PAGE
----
Gun battles then reportedly broke out at a funeral for the slain southern fighters. Following an extraordinary southern council meeting chaired by Vice President Hani Ali bin Brik, a statement was issued "calling on southern people and their resistance to march to Maashiq Palace to overthrow the government of terrorism and corruption that is allied with the Islah terrorist party and put an end to its futility towards our people."

The statement affirmed the group's recognition of Hadi as president as well as its commitment to continuing the Saudi and UAE-backed war against the Houthis. Still, Hadi's presidential guard was tasked with defending the palace as tensions boiled over into exchanges of fire.

"We reject the irresponsible actions of the Transitional Council groups, which amounted to the use of heavy weapons and the attempt to storm state institutions," Yemeni Interior Minister Ahmed al-Maysari tweeted Thursday. "We affirm our commitment to preserve the institutions of the state and the safety of citizens and we will address all attempts to discriminate against the institutions and individuals, and do so in support of all the wise and honorable people and in support of our brothers in the coalition."

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Yemeni fighters from the Popular Resistance Committee supporting forces loyal to Yemen's Saudi-backed government take part in a graduation ceremony in the country's third city Taez, August 5. The bloody stalemate has come at high human cost in Yemen, but rifts in the Saudi-led coalition and new attacks claimed by the Houthis and ISIS signaled no end in sight for the war. AHMAD AL-BASHA/AFP/Getty Images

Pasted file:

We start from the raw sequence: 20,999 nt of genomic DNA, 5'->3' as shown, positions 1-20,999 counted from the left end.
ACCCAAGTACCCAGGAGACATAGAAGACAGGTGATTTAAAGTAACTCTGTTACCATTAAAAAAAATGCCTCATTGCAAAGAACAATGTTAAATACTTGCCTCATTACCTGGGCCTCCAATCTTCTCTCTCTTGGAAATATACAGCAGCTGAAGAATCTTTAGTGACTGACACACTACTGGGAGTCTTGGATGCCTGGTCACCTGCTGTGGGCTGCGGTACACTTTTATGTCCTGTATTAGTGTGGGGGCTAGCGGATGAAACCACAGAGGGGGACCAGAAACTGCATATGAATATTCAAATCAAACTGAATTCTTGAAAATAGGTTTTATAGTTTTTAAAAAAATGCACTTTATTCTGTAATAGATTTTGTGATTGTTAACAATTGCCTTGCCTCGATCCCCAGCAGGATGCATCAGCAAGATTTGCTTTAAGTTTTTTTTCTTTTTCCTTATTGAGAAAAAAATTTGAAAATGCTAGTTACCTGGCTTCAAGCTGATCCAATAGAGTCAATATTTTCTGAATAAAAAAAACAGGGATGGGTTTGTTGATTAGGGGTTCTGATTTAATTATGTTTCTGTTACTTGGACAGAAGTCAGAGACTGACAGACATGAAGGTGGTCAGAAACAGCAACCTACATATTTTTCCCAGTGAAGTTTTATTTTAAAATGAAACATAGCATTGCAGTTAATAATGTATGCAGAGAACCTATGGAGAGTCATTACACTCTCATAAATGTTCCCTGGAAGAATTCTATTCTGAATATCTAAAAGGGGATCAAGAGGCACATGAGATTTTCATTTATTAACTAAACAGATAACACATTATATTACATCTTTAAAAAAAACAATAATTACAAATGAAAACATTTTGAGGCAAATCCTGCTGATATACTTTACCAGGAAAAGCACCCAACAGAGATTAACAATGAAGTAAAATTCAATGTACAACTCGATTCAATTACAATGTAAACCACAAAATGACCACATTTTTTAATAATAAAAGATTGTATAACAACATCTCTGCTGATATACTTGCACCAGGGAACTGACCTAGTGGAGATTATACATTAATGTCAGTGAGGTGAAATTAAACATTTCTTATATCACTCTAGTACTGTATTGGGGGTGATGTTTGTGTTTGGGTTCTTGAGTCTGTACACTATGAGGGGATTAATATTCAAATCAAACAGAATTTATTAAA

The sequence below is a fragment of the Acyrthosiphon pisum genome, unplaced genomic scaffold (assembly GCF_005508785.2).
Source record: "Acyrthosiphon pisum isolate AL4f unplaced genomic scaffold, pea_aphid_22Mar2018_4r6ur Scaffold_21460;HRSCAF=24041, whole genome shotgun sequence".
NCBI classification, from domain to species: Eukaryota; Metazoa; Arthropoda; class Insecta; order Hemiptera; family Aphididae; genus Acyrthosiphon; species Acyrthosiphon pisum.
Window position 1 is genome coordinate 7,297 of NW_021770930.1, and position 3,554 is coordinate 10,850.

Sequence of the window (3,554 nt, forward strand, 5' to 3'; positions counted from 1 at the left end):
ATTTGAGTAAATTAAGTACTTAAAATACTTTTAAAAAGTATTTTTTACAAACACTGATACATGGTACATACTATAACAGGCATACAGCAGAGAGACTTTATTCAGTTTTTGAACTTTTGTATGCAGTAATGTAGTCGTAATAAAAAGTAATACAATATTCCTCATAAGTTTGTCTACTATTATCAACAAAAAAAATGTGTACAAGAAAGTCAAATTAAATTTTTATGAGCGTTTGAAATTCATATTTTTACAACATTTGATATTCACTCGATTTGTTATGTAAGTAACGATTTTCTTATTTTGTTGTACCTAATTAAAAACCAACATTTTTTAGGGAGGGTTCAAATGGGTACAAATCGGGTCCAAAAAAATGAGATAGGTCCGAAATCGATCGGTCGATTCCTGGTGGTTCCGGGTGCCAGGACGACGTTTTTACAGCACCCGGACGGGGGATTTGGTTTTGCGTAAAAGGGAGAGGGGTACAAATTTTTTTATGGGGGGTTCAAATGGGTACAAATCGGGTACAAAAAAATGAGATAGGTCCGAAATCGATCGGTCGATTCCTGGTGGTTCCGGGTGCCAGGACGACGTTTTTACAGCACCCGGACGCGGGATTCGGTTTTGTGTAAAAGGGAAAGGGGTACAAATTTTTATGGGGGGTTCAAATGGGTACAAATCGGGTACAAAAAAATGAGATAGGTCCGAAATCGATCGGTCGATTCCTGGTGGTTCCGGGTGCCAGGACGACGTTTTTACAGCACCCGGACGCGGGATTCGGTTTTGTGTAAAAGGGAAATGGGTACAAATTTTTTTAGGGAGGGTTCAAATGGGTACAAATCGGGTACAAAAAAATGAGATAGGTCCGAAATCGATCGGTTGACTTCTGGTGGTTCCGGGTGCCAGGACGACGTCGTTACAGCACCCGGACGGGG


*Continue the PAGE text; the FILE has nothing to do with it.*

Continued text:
The war in Yemen has its roots in the 2011 so-called Arab Spring series of protests that gripped the Middle East and North Africa. Mass rallies led to Yemeni leader Ali Abdullah Saleh being ousted in 2012 and replaced with Hadi, who faced demonstrations of his own as separate, rival insurgencies waged by the Houthis and Al-Qaeda further destabilized the country.

The Houthis managed to seize the capital Sanaa in early 2015, forcing Hadi to flee to Aden as Saudi Arabia mobilized Arab allies for a coalition to begin bombing the insurgents that March. What's followed has largely been seen as a stalemate, with chronic disease, malnutrition and frequent civilian casualties contributing to what the United Nations has called "the world's worst humanitarian crisis."

The U.S. has also offered significant support for the Saudi-led coalition, with President Donald Trump overturning votes to force the Pentagon to disassociate from the conflict due to persistent accusations of human rights abuses and ties between the Saudi-led coalition, Al-Qaeda and other Islamist groups. Washington has viewed Riyadh as a vital node in its efforts to isolate Tehran and the war in Yemen as an active battleground to that end despite both Houthi and Iranian officials denying their alleged ties.